AFC South: Mike Pollack

Posted by's Paul Kuharsky

The situation: The Colts are up 7-6 with 10:11 on the clock in the third quarter, facing a third-and-9 from their own 30-yard line.

Peyton Manning lines up in the shotgun, between tight end Dallas Clark on his right and running back Donald Brown on his left. Reggie Wayne is in the slot to the left with Austin Collie outside of the numbers left and Pierre Garcon spaced the same to the right.

Against three-wide and expecting pass, the Jaguars are in dime personnel, with Tyron Brackenridge (who lines up near the line between the left end and defensive tackle) and Scott Starks on the field along with only one linebacker, Brian Iwuh, who starts off to the offensive left.

Here’s what I saw unfold after the snap:
  • Manning fakes a handoff to Brown who heads up the middle.
  • Left tackle Charlie Johnson rides right defensive end Derrick Harvey wide and right guard Ryan Lilja arrives to help make sure Harvey has no chance to recover and get in position to influence the play.
  • Right tackle Ryan Diem gets chip help from Clark, whose contribution actually puts left end Quentin Groves on the ground. Clark then draws the attention of Brackenridge.
  • Right guard Mike Pollak and center Jeff Saturday team up to stymie defensive tackle Derek Landri.
  • Brown cuts right near the line of scrimmage and has a step on Iwuh who is in pursuit. A bit deeper, Wayne has cut behind Brown on a similar cross.
  • Manning delivers the ball to Brown in stride and he catches it, continuing to the right but dipping his left shoulder to angle for yardage before safety Reggie Nelson arrives and cuts him down.
Result: Ten-yard gain, first down.

Ultimate outcome: The third-down conversion makes Manning five-for-five throwing in such situations. The Colts go 60 more yards in five more plays, pulling ahead 14-6 when Manning hits Wayne with a 35-yard touchdown strike.
Posted by's Paul Kuharsky

FRANKLIN, Ind. -- Some observations and thoughts from Saturday afternoon's public minicamp practice at Franklin College's Faught Stadium:

Outreach: Bill Polian spoke to the crowd before things started and told those in attendance that owner Jim Irsay had charged the team to create more outreach and more interaction with fans, which was the impetus for a practice like this one.

Boomer: New special teams coach Ray Rychleski has a booming voice that carries. He's got some enthusiasm for sure and offered critiques and compliments with equal fervor. Rookie punter Pat McAfee bombed a couple, but was inconsistent.

Stumble: Tyjuan Hagler provided some comic relief, tripping over his own feet during a linebacker drill where players zigzagged in a back pedal before breaking on a ball.

Third wide: I tried to read into how the receivers deployed, but there is no telling at this stage how the candidates for the No. 3 job -- Pierre Garcon, Austin Collie and Roy Hall -- stack up. My eye -- which has no experience training receivers, just lots watching them -- puts them in that order right now.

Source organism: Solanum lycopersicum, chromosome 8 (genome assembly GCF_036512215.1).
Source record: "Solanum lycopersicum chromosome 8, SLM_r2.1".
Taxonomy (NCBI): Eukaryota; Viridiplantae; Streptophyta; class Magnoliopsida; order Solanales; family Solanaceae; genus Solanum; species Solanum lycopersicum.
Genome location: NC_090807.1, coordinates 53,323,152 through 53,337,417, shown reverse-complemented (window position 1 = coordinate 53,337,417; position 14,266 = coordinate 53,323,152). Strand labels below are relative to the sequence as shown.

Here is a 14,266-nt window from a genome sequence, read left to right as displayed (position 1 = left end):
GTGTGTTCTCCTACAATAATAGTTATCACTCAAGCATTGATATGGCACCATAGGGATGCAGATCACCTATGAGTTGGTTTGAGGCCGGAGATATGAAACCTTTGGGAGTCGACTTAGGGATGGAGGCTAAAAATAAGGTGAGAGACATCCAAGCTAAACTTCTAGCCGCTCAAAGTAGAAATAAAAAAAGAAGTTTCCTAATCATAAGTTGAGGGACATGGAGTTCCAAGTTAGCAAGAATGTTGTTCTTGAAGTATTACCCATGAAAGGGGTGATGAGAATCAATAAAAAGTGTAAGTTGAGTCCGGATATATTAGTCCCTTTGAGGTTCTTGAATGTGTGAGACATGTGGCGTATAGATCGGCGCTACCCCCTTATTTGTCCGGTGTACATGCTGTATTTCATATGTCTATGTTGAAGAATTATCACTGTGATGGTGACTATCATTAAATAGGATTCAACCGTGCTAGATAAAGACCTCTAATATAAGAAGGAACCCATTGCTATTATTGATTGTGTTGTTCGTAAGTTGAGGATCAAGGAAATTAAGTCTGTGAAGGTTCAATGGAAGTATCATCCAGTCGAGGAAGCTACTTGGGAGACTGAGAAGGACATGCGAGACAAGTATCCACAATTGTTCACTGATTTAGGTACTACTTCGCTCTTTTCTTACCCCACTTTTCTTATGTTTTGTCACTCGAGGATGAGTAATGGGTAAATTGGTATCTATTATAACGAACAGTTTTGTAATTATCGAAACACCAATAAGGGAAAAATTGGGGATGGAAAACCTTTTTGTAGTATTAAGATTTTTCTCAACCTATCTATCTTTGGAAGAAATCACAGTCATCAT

It got even harder to gauge Garcon against Collie when Anthony Gonzalez dropped out, seemingly with a right thigh issue. Those two worked in three-wide with Reggie Wayne. That might tell us something about Hall, though.

Clyde Christensen is working as the offensive coordinator now, but is still with the receivers as their position coach. The Colts are creative in some of the drills they use when the wideouts work alone. I don't recall seeing other teams, for example, run short stuff where they cut behind a blocking bag that interrupts their view as they angle back to collect a pass. But it seems a smart way to recreate some real-world experience in this sort of mild setting. I saw Collie, Hall and Taj Smith drop short passes in that segment.

Details: While special teams work went on at one point, quarterbacks worked alone. Peyton Manning lined up in the spot where he imagined a defender would be on a specific play and looked to offer detailed commentary/advice/coaching to Curtis Painter before he took a few drops envisioning the full 11 that could be opposite him.

Protection: The first offensive line that worked in front of Manning in a team drill was, left to right: Tony Ugoh, Jamey Richard, Jeff Saturday, Dan Federkeil and Ryan Diem. (Charlie Johnson and Mike Pollak didn't work and Ryan Lilja didn't work that deep into the session.)

Scrambled backers: I tried to look at linebackers the same way, but it seemed like there was a lot of mix and match going on. One early group had Jordan Senn and Philip Wheeler bracketing Adam Seward. Of all the things not to read much into -- which is virtually everything here -- I'd rank this first.

Coming back: Watched Lilja, who's coming off a season lost to a knee injury, a little bit. He wore sleeves on both knees and seemed comfortable firing off the line and cutting down a blocking bag/tackling dummy as the O-line concentrated on some individual technique.

Off day: Among those who sat out at spots other than the O-line: Running backs Joseph Addai and Mike Hart, defensive end Dwight Freeney, cornerback Marlin Jackson, safety Bob Sanders and linebacker Gary Brackett.

Catches: In work with just quarterbacks and wide receivers, Gonzalez ran on to a nice line drive post from Manning, stopping it with one hand and then catching up to it as he accelerated. In the same period, Austin went to the ground to collect a pass from Chris Crane.

The break-up: Third-round cornerback Jerraud Powers made what I thought was the standout defensive play of the afternoon. In the team period, matched up with Wayne and with Manning, Powers broke well on mid-range pass to the left side, got a hand in front of Wayne and broke it up.